"At Middle Bass, they didn't have any ambulance, so they'd load you in the back of a pickup truck to take you down to the airport to fly you off in a helicopter or life flight you off," says Russ.
He says Middle Bass Island in Lake Erie has an ambulance now. But these are all things that can make it difficult for people to stay on an island as they grow older.
Peter Huston says until he went to the islands summit, he hadn't really given other islands in the region a lot of thought.
"That right there was an ‘aha moment' that you can say, yeah, I see how I connect with all these islands, and let's go forward as a collective to use that leverage, and have our voices heard both legislatively and financially," he says.
Huston is a filmmaker who also works for the Put-in-Bay Chamber of Commerce on South Bass Island. He says one of the ideas that came out of the summit is to create an "island passport."
"The passport idea allows for people to be able to go and visit different islands that have these different strengths," he says. Huston imagines people could get their passport punched when they visit Great Lakes islands, and islanders could use the passport as a way to benefit the islands as a group.
Another big effort that's part of the coalition is to collect better information about islanders.
Brandon Hofstedt is the faculty director of Northland College's Center for Rural Communities.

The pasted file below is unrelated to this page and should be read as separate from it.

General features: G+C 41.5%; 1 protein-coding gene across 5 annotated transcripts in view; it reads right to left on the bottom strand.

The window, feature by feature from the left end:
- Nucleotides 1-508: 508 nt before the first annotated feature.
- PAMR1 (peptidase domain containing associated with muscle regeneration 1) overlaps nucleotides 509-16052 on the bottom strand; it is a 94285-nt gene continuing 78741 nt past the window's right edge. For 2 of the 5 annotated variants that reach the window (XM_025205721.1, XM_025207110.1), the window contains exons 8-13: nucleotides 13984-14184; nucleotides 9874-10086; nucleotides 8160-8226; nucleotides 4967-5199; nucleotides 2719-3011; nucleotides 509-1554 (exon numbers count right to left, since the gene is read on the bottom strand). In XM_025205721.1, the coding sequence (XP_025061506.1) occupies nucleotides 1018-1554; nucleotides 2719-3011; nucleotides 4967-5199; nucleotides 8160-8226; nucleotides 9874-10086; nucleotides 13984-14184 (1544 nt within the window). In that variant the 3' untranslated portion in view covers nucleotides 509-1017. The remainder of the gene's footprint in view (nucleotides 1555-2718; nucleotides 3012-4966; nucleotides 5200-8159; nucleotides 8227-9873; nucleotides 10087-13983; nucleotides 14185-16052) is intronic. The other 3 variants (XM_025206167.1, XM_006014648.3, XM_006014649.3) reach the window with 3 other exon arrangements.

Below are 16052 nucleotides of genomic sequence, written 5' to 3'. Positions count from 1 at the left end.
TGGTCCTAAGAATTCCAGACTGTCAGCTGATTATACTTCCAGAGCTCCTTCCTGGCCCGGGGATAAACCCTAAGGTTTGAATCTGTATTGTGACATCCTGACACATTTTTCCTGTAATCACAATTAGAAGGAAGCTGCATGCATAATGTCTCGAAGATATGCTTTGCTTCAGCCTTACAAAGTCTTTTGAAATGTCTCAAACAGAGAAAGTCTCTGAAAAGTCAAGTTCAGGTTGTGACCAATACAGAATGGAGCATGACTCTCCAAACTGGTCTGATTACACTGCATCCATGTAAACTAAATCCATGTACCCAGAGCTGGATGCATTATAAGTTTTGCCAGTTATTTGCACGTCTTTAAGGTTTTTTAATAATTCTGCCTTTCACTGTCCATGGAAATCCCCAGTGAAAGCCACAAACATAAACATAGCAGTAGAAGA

"We try to collect information related to what makes rural communities good places to live, work and play," he says.
Hofstedt says islands have a lot in common with small towns.
"What you measure matters, and oftentimes decisions are made based on information that is provided to them, and in rural communities but also island communities in particular, there is a dearth of information out there," he says.
For example, he says, census data can lump island communities in with the mainland, and the smaller the community, the more likely that information is to be unreliable or invalid.
Hofstedt is creating an "islands indicator project" to collect more robust data on demographics, household income, health care, and the natural environment on islands, among many other things.
One of the overall goals of this effort is to keep island life sustainable. Making sure people can raise their families, and grow old in these communities, and maintain a way of life that's unique.
Pam Grassmick is the 4th generation of her family to live on Beaver Island in Lake Michigan. She says island life is pretty special.
"Our pace is slower, it's extremely safe. We leave our keys in the car and our homes unlocked, and where else can you do that?" says Grassmick.
Lauren Peter, Joseph Burns and Gwena Market are students at Put-in-Bay School. They all say going to a school with just 79 students makes you feel like everyone's part of a family.
Summer tourism is crucial for many island economies in our region. But Grassmick says it's also important to think about the people who live there year-round.
"If we really want to go and vacation on these islands, and islands do provide wonderful recreational experiences; we're working on our water trail right now and in the spring of the year we have a lot of birders come in, but you have to have people to take care of people. So that's important that we kind of support these islands," she says.
She says islanders are strong and independent, but they rely on each other in a crisis. And she says now with the islands coalition, these isolated communities are becoming more visible – both to each other, and to state leaders who can help keep this way of life going.